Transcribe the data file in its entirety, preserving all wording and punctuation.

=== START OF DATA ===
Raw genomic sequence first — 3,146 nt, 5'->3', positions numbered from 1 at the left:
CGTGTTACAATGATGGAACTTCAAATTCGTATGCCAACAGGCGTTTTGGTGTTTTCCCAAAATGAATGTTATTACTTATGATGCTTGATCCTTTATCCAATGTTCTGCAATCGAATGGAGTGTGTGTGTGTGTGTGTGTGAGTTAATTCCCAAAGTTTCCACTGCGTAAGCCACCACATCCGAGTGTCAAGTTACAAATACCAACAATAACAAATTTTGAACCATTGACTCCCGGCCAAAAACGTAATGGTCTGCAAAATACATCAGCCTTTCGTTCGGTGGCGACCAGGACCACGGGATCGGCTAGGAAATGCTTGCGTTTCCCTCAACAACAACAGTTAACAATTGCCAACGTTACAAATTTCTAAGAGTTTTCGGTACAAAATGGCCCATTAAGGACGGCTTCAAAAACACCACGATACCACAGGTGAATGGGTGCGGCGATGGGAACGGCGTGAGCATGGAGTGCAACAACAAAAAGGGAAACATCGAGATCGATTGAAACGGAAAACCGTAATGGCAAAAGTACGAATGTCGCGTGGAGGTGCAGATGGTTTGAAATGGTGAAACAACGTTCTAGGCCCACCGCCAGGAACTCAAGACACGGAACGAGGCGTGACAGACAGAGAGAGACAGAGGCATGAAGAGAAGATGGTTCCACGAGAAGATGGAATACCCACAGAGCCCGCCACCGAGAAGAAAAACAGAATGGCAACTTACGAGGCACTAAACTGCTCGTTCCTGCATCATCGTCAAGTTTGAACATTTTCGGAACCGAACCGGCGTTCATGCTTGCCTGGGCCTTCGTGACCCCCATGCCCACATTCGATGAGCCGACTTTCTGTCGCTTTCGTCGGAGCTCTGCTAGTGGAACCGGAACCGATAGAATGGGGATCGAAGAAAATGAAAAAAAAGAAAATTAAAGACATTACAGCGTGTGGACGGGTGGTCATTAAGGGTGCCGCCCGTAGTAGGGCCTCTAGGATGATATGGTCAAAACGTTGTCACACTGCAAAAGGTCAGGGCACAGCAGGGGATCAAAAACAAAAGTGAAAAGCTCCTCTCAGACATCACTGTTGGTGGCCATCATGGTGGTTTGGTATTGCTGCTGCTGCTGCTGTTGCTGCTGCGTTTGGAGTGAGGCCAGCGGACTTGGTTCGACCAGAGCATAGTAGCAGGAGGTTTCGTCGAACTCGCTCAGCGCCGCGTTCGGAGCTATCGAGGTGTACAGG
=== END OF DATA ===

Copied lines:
Raw genomic sequence first — 3,146 nt, 5'->3', positions numbered from 1 at the left:
CGTGTTACAATGATGGAACTTCAAATTCGTATGCCAACAGGCGTTTTGGTGTTTTCCCAAAATGAATGTTATTACTTATGATGCTTGATCCTTTATCCAATGTTCTGCAATCGAATGGAGTGTGTGTGTGTGTGTGTGTGAGTTAATTCCCAAAGTTTCCACTGCGTAAGCCACCACATCCGAGTGTCAAGTTACAAATACCAACAATAACAAATTTTGAACCATTGACTCCCGGCCAAAAACGTAATGGTCTGCAAAATACATCAGCCTTTCGTTCGGTGGCGACCAGGACCACGGGATCGGCTAGGAAATGCTTGCGTTTCCCTCAACAACAACAGTTAACAATTGCCAACGTTACAAATTTCTAAGAGTTTTCGGTACAAAATGGCCCATTAAGGACGGCTTCAAAAACACCACGATACCACAGGTGAATGGGTGCGGCGATGGGAACGGCGTGAGCATGGAGTGCAACAACAAAAAGGGAAACATCGAGATCGATTGAAACGGAAAACCGTAATGGCAAAAGTACGAATGTCGCGTGGAGGTGCAGATGGTTTGAAATGGTGAAACAACGTTCTAGGCCCACCGCCAGGAACTCAAGACACGGAACGAGGCGTGACAGACAGAGAGAGACAGAGGCATGAAGAGAAGATGGTTCCACGAGAAGATGGAATACCCACAGAGCCCGCCACCGAGAAGAAAAACAGAATGGCAACTTACGAGGCACTAAACTGCTCGTTCCTGCATCATCGTCAAGTTTGAACATTTTCGGAACCGAACCGGCGTTCATGCTTGCCTGGGCCTTCGTGACCCCCATGCCCACATTCGATGAGCCGACTTTCTGTCGCTTTCGTCGGAGCTCTGCTAGTGGAACCGGAACCGATAGAATGGGGATCGAAGAAAATGAAAAAAAAGAAAATTAAAGACATTACAGCGTGTGGACGGGTGGTCATTAAGGGTGCCGCCCGTAGTAGGGCCTCTAGGATGATATGGTCAAAACGTTGTCACACTGCAAAAGGTCAGGGCACAGCAGGGGATCAAAAACAAAAGTGAAAAGCTCCTCTCAGACATCACTGTTGGTGGCCATCATGGTGGTTTGGTATTGCTGCTGCTGCTGCTGTTGCTGCTGCGTTTGGAGTGAGGCCAGCGGACTTGGTTCGACCAGAGCATAGTAGCAGGAGGTTTCGTCGAACTCGCTCAGCGCCGCGTTCGGAGCTATCGAGGTGTACAGG